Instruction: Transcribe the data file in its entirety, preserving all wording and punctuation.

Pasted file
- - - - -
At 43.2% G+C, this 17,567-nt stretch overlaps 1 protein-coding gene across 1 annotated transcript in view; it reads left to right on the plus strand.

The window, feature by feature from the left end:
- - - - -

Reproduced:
At 43.2% G+C, this 17,567-nt stretch overlaps 1 protein-coding gene across 1 annotated transcript in view; it reads left to right on the plus strand.

The window, feature by feature from the left end: